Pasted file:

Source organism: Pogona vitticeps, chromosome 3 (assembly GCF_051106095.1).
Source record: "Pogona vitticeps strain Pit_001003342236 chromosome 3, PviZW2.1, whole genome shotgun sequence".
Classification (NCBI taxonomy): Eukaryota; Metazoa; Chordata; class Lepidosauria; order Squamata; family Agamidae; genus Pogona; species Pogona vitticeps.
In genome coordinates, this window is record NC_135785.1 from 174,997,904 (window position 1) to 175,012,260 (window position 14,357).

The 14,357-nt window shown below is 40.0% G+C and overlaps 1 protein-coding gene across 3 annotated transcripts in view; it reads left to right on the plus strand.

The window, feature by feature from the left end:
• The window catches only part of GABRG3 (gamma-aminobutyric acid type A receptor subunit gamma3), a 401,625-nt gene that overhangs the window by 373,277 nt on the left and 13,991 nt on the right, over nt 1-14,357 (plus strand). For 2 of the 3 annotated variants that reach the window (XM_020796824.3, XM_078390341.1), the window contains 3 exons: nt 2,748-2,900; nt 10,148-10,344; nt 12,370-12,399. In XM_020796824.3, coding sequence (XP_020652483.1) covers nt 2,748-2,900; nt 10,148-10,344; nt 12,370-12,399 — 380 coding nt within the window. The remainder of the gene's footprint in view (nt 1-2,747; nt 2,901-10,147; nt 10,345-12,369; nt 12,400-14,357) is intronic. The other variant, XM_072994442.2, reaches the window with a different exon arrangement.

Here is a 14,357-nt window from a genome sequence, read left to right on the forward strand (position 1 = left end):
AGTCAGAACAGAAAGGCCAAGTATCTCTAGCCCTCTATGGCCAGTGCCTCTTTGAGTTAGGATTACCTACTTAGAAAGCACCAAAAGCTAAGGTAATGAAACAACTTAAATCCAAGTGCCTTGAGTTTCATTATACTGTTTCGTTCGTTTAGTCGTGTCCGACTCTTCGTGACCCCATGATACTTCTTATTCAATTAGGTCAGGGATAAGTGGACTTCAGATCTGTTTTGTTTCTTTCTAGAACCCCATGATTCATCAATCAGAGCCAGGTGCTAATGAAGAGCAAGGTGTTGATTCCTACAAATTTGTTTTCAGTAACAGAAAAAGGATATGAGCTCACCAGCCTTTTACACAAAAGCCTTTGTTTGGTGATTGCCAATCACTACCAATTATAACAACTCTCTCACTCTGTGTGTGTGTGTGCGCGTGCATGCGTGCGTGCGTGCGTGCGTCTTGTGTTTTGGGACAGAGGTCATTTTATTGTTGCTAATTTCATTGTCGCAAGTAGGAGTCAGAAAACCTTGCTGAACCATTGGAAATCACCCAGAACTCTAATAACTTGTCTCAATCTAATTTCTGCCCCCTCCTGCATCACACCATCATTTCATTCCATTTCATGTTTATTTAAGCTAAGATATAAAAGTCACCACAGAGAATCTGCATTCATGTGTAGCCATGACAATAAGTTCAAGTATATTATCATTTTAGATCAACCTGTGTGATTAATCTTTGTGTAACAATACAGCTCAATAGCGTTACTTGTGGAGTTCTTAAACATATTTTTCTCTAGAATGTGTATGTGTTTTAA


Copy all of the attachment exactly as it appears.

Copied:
Source organism: Pogona vitticeps, chromosome 3 (assembly GCF_051106095.1).
Source record: "Pogona vitticeps strain Pit_001003342236 chromosome 3, PviZW2.1, whole genome shotgun sequence".
Classification (NCBI taxonomy): Eukaryota; Metazoa; Chordata; class Lepidosauria; order Squamata; family Agamidae; genus Pogona; species Pogona vitticeps.
In genome coordinates, this window is record NC_135785.1 from 174,997,904 (window position 1) to 175,012,260 (window position 14,357).

The 14,357-nt window shown below is 40.0% G+C and overlaps 1 protein-coding gene across 3 annotated transcripts in view; it reads left to right on the plus strand.

The window, feature by feature from the left end:
• The window catches only part of GABRG3 (gamma-aminobutyric acid type A receptor subunit gamma3), a 401,625-nt gene that overhangs the window by 373,277 nt on the left and 13,991 nt on the right, over nt 1-14,357 (plus strand). For 2 of the 3 annotated variants that reach the window (XM_020796824.3, XM_078390341.1), the window contains 3 exons: nt 2,748-2,900; nt 10,148-10,344; nt 12,370-12,399. In XM_020796824.3, coding sequence (XP_020652483.1) covers nt 2,748-2,900; nt 10,148-10,344; nt 12,370-12,399 — 380 coding nt within the window. The remainder of the gene's footprint in view (nt 1-2,747; nt 2,901-10,147; nt 10,345-12,369; nt 12,400-14,357) is intronic. The other variant, XM_072994442.2, reaches the window with a different exon arrangement.

Here is a 14,357-nt window from a genome sequence, read left to right on the forward strand (position 1 = left end):
AGTCAGAACAGAAAGGCCAAGTATCTCTAGCCCTCTATGGCCAGTGCCTCTTTGAGTTAGGATTACCTACTTAGAAAGCACCAAAAGCTAAGGTAATGAAACAACTTAAATCCAAGTGCCTTGAGTTTCATTATACTGTTTCGTTCGTTTAGTCGTGTCCGACTCTTCGTGACCCCATGATACTTCTTATTCAATTAGGTCAGGGATAAGTGGACTTCAGATCTGTTTTGTTTCTTTCTAGAACCCCATGATTCATCAATCAGAGCCAGGTGCTAATGAAGAGCAAGGTGTTGATTCCTACAAATTTGTTTTCAGTAACAGAAAAAGGATATGAGCTCACCAGCCTTTTACACAAAAGCCTTTGTTTGGTGATTGCCAATCACTACCAATTATAACAACTCTCTCACTCTGTGTGTGTGTGTGCGCGTGCATGCGTGCGTGCGTGCGTGCGTCTTGTGTTTTGGGACAGAGGTCATTTTATTGTTGCTAATTTCATTGTCGCAAGTAGGAGTCAGAAAACCTTGCTGAACCATTGGAAATCACCCAGAACTCTAATAACTTGTCTCAATCTAATTTCTGCCCCCTCCTGCATCACACCATCATTTCATTCCATTTCATGTTTATTTAAGCTAAGATATAAAAGTCACCACAGAGAATCTGCATTCATGTGTAGCCATGACAATAAGTTCAAGTATATTATCATTTTAGATCAACCTGTGTGATTAATCTTTGTGTAACAATACAGCTCAATAGCGTTACTTGTGGAGTTCTTAAACATATTTTTCTCTAGAATGTGTATGTGTTTTAA